Thursday, June 18, 2009
Publishing has seen a lot of changes over the past twenty years, one of the biggest being the role of agents. Fifteen to twenty years ago, agents didn’t edit. Some gave a little verbal feedback, but even that was rare. Now agents are actually editors.
How did this happen? And is it a good thing? I don’t know. I can look back and say that the old system worked well for the times. Editors did the editing and agents submitted material and brokered deals. It felt balanced. Editors liked long synopses and very little manuscript so the writer could support herself while writing the bulk of the book. It made sense, but those days are pretty much gone. Editors got laid off, and the ones who remained took on bigger loads with less time to edit. When editors cut back on editing, agents stepped in to take up the slack. Now manuscripts are whipped into shape before they ever hit an editor’s desk. Many are almost ready to go to print.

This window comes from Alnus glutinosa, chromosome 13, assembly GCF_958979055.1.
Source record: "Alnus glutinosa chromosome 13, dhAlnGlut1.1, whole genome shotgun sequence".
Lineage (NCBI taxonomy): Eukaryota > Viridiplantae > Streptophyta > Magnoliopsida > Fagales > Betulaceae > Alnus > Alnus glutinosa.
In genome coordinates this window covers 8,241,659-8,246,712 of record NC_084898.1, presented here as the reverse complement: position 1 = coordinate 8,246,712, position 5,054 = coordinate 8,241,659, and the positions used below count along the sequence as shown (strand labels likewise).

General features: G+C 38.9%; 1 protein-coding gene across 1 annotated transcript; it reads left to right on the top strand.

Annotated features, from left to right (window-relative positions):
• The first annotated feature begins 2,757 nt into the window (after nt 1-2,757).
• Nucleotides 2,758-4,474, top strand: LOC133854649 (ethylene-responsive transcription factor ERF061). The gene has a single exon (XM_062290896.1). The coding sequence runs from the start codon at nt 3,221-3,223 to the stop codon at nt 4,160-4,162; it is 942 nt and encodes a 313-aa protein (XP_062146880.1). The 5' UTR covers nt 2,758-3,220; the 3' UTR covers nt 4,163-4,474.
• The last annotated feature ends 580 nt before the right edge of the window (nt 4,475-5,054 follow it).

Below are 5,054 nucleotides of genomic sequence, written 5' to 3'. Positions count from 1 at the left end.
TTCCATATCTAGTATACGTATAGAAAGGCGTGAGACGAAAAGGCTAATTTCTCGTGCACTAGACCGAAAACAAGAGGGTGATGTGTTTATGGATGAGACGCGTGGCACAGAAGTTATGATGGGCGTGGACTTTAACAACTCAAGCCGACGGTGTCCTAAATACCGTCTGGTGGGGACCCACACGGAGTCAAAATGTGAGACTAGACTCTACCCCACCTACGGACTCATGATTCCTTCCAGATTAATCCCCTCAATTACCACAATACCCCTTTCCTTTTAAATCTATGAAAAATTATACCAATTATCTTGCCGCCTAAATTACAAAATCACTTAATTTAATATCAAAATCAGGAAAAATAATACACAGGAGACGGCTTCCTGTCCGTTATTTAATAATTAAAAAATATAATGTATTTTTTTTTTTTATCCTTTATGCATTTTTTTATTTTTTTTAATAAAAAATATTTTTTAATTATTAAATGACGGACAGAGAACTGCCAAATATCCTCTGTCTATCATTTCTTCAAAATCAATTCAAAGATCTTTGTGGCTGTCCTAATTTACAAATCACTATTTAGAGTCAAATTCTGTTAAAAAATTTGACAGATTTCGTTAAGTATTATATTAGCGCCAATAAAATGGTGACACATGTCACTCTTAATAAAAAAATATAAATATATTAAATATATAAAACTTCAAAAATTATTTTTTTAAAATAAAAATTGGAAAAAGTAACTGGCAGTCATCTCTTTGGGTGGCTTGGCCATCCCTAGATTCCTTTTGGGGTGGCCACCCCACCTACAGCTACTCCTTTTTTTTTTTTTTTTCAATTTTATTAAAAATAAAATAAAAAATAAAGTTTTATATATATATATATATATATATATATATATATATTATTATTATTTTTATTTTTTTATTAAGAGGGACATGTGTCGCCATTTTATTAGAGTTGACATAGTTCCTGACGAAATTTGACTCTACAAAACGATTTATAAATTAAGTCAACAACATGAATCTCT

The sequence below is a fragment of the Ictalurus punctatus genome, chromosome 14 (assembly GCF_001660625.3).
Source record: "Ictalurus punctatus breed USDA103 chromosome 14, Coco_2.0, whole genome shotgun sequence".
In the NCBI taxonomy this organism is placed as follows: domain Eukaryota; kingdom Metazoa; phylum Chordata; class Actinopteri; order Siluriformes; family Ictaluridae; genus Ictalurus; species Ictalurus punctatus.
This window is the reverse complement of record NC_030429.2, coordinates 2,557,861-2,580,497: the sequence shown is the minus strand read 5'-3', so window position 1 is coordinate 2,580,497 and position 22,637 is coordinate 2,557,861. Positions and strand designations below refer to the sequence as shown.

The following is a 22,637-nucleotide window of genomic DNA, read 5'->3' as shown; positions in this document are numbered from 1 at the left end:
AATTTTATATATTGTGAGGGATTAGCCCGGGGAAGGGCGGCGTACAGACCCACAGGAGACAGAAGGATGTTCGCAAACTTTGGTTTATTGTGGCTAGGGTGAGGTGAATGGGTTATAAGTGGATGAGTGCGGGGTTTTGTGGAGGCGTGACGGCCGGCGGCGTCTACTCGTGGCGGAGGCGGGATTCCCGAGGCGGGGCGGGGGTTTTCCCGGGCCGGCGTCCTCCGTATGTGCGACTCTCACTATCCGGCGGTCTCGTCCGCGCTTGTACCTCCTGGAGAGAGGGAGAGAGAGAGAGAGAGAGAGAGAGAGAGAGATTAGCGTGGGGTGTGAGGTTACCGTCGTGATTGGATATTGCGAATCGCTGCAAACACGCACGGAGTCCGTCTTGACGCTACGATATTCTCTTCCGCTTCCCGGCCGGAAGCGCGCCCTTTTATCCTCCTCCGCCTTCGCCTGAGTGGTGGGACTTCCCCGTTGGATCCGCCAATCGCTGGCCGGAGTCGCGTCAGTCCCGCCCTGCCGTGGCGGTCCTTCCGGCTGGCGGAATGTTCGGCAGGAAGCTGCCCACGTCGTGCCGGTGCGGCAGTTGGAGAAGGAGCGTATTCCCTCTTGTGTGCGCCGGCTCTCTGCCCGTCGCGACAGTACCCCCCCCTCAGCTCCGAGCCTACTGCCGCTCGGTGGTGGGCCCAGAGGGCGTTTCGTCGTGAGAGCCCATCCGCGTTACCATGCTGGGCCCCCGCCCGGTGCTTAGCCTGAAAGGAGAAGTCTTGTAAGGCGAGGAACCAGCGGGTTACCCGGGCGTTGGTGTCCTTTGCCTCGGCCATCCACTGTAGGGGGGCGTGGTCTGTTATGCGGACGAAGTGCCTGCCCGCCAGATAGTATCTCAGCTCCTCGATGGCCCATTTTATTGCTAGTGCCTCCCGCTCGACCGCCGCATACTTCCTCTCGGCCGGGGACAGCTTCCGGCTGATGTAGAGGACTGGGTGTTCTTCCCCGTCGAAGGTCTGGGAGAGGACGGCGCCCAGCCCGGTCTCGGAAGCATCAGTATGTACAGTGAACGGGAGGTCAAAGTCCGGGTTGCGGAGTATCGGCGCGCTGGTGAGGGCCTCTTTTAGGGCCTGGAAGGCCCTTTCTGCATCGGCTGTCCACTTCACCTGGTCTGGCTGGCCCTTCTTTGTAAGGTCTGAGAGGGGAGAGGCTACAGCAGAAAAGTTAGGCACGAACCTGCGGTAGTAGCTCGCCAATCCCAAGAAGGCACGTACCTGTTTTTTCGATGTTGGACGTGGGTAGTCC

The agent/writer relationship has replaced the editor/writer relationship, and the gap between concept and sale is now so vast that most writers can’t support themselves by writing, which in turn makes writing seems almost a luxury or an indulgence.
I don’t think any agent ever said I want twenty times the work for half the money. Agents are overworked and underpaid, and they earn every bit of that fifteen percent. I know it’s unrealistic, but oh, how I’d like to see publishing go back to the old formula of buying on twenty pages so writers – and agents -- could support themselves while the books are being written.
I see three strong advantages to this method:
books can be slotted before the book is written (this is HUGE)
editors can be involved in the developmental phase of book if they so choose
The big disadvantage is the risk of writers turning in inferior work at the final hour. That’s a biggie.
*sigh* I feel like a dinosaur.
reminds me of the Modern Lovers' song:
And I still love the old world
I wanna keep my place in this old world
All right now we say bye bye old world